A century of acrostics on the most eminent names in literature, science, and art, down to the present time: chronologically arranged

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Simpkin, Marshall & Co., 1855 - Acrostics - 56 pages
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Page 30 - His sovereign favours, and his country loves; Happy next him who to these shades retires, Whom nature charms, and whom the muse inspires, Whom humbler joys of home-felt quiet please, Successive study, exercise, and ease.
Page vi - Thy genius calls thee not to purchase fame In keen iambics, but mild anagram. Leave writing plays, and choose for thy command Some peaceful province in acrostic land. There thou may'st wings display and altars raise, And torture one poor word ten thousand ways.
Page 31 - Creatures that by a rule in nature teach The act of order * to a peopled kingdom : They have a king, and officers of sorts ; Where some, like magistrates, correct at home, Others, like merchants, venture trade abroad, Others, like soldiers, armed in their stings, Make boot upon the summer's velvet buds ; Which pillage they with merry march bring...
Page 5 - Orphean lyre I sung of chaos and eternal Night, Taught by the heavenly Muse to venture down The dark descent, and up to reascend, Though hard and rare.
Page 24 - And something previous e'en to taste— 'tis sense; Good sense, which only is the gift of Heaven, And though no science, fairly worth the seven; A light which in yourself you must perceive ; Jones and Le Notre have it not to give.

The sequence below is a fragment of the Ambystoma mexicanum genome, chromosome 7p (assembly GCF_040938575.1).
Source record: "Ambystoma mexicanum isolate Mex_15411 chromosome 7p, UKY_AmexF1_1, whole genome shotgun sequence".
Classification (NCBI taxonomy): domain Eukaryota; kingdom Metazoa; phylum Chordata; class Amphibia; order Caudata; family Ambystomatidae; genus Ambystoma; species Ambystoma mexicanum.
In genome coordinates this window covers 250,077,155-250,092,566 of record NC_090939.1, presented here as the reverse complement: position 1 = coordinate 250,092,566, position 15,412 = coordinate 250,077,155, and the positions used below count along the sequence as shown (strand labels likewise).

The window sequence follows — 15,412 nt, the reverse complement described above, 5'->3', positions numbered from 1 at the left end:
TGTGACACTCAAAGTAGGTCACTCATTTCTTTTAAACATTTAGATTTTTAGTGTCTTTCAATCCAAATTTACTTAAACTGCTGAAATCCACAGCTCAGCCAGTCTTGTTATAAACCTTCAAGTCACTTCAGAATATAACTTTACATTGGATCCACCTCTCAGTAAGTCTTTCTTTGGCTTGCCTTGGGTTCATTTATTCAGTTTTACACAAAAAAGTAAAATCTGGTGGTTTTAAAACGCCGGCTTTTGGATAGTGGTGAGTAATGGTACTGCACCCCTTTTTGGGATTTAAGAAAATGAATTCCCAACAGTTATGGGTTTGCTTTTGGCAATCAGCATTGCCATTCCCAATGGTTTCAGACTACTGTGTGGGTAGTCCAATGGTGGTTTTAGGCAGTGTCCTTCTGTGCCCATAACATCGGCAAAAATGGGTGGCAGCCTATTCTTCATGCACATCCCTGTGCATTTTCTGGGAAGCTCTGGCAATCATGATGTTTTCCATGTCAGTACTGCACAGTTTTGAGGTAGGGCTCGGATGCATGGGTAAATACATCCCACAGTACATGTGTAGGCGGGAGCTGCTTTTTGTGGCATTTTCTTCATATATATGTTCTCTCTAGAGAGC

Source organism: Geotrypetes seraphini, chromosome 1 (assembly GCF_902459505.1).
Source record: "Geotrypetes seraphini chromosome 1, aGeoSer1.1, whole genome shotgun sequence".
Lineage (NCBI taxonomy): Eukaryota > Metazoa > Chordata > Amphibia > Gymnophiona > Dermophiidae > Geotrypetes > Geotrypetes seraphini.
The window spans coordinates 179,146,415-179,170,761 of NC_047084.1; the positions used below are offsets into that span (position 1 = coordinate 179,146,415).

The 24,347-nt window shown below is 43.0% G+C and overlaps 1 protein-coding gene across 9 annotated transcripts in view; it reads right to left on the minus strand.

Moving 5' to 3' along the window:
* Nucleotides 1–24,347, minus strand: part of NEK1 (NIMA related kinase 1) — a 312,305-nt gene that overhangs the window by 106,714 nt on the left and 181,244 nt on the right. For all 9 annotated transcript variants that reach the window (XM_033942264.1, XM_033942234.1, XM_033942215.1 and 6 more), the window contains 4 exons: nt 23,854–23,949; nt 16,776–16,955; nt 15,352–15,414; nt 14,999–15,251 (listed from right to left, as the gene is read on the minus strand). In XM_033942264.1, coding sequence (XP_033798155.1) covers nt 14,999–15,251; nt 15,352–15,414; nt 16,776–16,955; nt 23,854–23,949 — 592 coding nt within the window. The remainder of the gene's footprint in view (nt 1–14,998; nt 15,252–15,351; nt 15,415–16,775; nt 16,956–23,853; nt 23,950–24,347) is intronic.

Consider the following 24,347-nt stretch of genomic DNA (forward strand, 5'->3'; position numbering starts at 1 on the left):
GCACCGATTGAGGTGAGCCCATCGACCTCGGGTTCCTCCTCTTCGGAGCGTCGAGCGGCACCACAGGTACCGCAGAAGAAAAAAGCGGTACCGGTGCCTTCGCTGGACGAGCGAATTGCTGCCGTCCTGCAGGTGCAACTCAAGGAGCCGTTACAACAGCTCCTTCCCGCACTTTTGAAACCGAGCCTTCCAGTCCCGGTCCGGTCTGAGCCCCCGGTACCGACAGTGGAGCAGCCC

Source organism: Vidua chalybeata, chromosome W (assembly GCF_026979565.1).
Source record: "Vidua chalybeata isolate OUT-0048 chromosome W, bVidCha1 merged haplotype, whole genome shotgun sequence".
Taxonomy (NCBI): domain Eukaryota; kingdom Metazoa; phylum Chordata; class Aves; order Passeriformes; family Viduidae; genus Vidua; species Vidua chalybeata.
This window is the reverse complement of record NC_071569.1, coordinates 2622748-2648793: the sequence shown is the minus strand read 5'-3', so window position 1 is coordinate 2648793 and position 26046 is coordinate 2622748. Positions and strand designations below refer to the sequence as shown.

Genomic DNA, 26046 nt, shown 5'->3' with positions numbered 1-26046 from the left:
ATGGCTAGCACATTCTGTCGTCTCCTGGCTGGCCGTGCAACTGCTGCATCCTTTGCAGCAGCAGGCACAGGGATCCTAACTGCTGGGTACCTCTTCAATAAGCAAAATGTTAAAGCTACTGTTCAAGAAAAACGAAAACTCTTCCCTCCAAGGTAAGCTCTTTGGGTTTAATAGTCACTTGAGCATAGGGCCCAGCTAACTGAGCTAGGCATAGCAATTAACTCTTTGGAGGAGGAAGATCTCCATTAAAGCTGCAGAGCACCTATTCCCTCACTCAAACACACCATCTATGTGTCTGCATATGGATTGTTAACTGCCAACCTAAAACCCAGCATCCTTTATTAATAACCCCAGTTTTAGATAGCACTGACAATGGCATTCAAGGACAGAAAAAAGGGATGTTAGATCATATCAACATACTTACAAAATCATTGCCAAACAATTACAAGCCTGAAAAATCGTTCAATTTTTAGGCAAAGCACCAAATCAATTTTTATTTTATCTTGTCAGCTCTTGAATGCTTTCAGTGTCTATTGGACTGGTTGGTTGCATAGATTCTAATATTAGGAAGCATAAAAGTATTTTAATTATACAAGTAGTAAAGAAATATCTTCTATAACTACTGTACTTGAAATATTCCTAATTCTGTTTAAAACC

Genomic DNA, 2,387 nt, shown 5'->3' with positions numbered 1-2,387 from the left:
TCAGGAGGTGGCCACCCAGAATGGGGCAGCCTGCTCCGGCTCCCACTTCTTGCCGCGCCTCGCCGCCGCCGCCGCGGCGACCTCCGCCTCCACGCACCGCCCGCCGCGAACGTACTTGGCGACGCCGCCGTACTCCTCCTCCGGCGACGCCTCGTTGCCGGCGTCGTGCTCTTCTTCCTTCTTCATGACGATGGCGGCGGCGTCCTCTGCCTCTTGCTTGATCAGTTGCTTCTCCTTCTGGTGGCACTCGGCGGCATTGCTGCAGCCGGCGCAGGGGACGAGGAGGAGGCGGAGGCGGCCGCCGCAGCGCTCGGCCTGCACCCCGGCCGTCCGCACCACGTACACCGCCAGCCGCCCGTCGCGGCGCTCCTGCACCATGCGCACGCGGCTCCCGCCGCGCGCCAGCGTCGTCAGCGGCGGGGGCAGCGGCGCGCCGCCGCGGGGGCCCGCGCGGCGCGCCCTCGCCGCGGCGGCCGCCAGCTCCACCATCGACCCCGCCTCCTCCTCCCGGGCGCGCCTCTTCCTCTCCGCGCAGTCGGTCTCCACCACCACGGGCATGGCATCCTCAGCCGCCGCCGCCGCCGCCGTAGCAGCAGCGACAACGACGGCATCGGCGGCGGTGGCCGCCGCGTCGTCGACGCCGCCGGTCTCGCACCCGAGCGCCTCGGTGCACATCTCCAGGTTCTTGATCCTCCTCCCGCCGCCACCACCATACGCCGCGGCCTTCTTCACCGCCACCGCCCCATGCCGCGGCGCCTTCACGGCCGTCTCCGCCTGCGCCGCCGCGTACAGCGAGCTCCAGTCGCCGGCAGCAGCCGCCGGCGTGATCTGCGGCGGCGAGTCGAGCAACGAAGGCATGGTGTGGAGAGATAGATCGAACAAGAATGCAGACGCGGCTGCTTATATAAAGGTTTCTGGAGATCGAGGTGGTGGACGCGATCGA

Page 4 - Canst thou not minister to a mind diseased ; Pluck from the memory a rooted sorrow ; Raze out the written troubles of the brain ; And, with some sweet, oblivious antidote, Cleanse the stuffed bosom of that perilous stuff, Which weighs upon the heart ? Doct.
Page 15 - O who can tell how calm and sweet, Meek Walton ! shews thy green retreat, When wearied with the tale thy times disclose, The eye first finds thee out in thy secure repose...
Page v - An ingenious variety, called the Telestich, is that in which the letters beginning the lines spell a word, while the letters ending the lines, when taken together, form a word of an opposite meaning, as in this instance : " U nite and untie are the same — so say yo U.
Page 29 - The excursions of his genius are immense? His imperial fancy has laid all nature under tribute, and has collected riches from every scene of the creation, and every walk of art.
Page 32 - The loud wind roar'd, the rain fell fast ; The white man yielded to the blast ; He sat him down beneath our tree, For weary, sad, and faint was he ; And ah ! no wife or mother's care For him the milk or corn prepare.

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